Teigen might understand that better than anybody these days, having flipped her Twitter feed to "private" in October after it just got too rough out there for the model and cookbook author who has been the target of more than anyone's fair share of misplaced taunting, whether it's been over her admission that she chose to have a daughter during the IVF process, to how she was holding Luna, or having the audacity to go out to dinner with her husband a week after their baby was born. And before that, not-very-good samaritans were on pregnancy watch for her for ages.

"It's not haters or trolls or generally mean people," she explained at the time after a follower noticed her altered account status. "I just feel like I am absorbing bad s--t 24/7. My body and mind cannot handle it anymore."

Sara Jaye Weiss/

But in the meantime, Teigen has taken what she's been forced to absorb and used that hard-fought wisdom to support others.

After Kristin Cavallari took heat on social media from people who thought her sons looked too thin in a picture she posted of them in their swim trucks, Teigen came to her defense, tweeting, "I will never know why parents criticize others so harshly, knowing they'd go insane if they were on the receiving end ALL THE TIME." She added, "NO parent out there thinks they're perfect. I loathe these s--thead commenters. Who would want to make someone feel horrible for fun?" she continued. "Anyway, love you @KristinCav and screw everyone's bored ass!"

But Cavallari, who tweeted Teigen back appreciatively, is no rookie when it comes to defending herself, having seen unasked-for opinions flood in at other times.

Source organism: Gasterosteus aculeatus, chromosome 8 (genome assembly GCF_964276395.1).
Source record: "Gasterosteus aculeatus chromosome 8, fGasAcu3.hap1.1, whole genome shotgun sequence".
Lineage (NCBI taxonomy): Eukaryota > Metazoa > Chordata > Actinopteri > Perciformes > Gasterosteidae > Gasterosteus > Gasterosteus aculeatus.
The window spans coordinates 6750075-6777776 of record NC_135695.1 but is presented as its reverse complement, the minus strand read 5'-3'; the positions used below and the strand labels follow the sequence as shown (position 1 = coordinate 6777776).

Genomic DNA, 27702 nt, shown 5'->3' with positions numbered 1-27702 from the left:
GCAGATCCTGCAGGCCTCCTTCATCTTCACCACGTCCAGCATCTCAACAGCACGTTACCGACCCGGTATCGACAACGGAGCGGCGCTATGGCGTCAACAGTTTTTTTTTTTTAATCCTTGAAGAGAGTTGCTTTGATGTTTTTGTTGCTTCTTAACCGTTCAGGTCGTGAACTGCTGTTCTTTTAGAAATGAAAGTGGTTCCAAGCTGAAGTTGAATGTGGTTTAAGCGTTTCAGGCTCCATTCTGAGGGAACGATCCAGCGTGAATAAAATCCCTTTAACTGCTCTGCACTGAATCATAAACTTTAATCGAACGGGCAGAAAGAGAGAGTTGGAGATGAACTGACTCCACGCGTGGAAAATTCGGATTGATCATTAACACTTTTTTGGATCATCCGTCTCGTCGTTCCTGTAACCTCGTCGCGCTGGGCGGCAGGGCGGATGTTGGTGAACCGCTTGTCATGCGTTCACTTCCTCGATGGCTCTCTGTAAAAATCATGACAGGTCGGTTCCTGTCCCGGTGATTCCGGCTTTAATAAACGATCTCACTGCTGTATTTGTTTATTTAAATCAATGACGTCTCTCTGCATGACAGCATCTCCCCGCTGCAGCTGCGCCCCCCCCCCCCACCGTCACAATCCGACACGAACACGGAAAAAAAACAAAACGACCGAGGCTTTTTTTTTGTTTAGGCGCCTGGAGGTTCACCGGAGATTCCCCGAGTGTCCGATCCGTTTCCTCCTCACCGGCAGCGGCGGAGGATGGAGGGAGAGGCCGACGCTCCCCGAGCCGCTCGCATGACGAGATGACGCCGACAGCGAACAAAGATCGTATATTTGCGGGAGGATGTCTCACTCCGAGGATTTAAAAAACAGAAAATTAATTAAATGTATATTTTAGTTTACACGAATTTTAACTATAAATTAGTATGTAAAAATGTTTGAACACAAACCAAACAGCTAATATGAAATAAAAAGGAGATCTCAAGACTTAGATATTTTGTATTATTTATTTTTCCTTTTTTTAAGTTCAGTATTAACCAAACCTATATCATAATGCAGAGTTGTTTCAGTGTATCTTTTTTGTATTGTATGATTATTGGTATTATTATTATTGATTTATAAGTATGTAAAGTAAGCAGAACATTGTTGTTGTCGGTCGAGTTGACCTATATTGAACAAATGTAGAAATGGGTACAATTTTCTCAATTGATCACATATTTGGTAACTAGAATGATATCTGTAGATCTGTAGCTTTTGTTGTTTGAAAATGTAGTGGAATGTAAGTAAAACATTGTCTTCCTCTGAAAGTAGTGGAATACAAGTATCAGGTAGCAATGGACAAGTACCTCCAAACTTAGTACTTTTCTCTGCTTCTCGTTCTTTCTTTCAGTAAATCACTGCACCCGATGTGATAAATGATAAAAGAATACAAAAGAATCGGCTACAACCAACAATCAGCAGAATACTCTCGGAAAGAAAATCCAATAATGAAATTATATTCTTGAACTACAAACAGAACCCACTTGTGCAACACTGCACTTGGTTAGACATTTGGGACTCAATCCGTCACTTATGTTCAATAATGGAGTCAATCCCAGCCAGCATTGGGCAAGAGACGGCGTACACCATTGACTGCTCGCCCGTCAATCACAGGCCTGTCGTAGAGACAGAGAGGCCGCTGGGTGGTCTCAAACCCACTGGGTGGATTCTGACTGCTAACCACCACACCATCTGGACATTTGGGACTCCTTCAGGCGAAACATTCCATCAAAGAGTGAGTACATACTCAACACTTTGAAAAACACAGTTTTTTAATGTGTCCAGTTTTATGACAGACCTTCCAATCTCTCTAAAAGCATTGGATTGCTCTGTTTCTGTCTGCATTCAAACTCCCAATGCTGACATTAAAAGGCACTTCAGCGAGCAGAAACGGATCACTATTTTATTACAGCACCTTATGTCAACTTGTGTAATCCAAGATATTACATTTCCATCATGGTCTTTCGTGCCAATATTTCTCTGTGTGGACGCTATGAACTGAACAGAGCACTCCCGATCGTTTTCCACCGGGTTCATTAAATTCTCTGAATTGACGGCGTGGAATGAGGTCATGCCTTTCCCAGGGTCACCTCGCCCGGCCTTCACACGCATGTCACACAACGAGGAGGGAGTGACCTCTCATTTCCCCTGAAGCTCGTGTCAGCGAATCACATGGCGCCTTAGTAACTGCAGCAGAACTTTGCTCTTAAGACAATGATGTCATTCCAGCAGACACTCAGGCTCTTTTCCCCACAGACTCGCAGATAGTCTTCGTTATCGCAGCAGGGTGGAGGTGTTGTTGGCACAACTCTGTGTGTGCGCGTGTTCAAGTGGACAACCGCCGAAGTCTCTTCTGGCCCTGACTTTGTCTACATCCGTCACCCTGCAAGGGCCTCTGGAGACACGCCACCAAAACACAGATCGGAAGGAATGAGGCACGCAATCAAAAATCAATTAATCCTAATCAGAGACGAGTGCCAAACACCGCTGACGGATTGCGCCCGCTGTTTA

"Yep, I starve my children. Just blocked the most people I've ever blocked in my entire life. Happy 4th hahaha," she tweeted; the former Laguna Beach star followed later with, "I love that people are sending me articles about the dangers of being a vegan. Maybe send it to someone that's actually vegan."

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Yet she probably didn't actually love it, and why would she?

Most moms would proudly fight tooth and nail to protect their kids from harm, but—just like in the rest of the world—the most common form of battle these days is cyber warfare. That's where the threats are coming from, whether it's online bullies who are targeting their schoolmates or, in many a case, perfect strangers slinging garbage.

Even the celebs who can absorb great deals of haterade themselves and carry on with nary a hair out of place are more prone to clap back when their child is involved.



Dunkin D/WCP/FAMEFLYNET PICTURES - This photo was posted on parent's social media in accordance with E!'s No Kids Policy

For instance, not long after Kim Kardashian posted about North West's first swimming lesson in December 2013, a Twitter troll snarked on the E! star, writing it was nice to see mother and daughter together "for a change."

Kim, who usually isn't one to reply to online taunts, wasted no time tweeting right back, "U sound so ignorant. Bc I don't tweet or instagram my every move w my daughter means I am not with her 247? We share what we want. Or is it bc I go support my fiance at every show & I post pix? When the baby goes down 4 bed or a nap, parents are allowed 2 work & support each other, maybe even have fun too."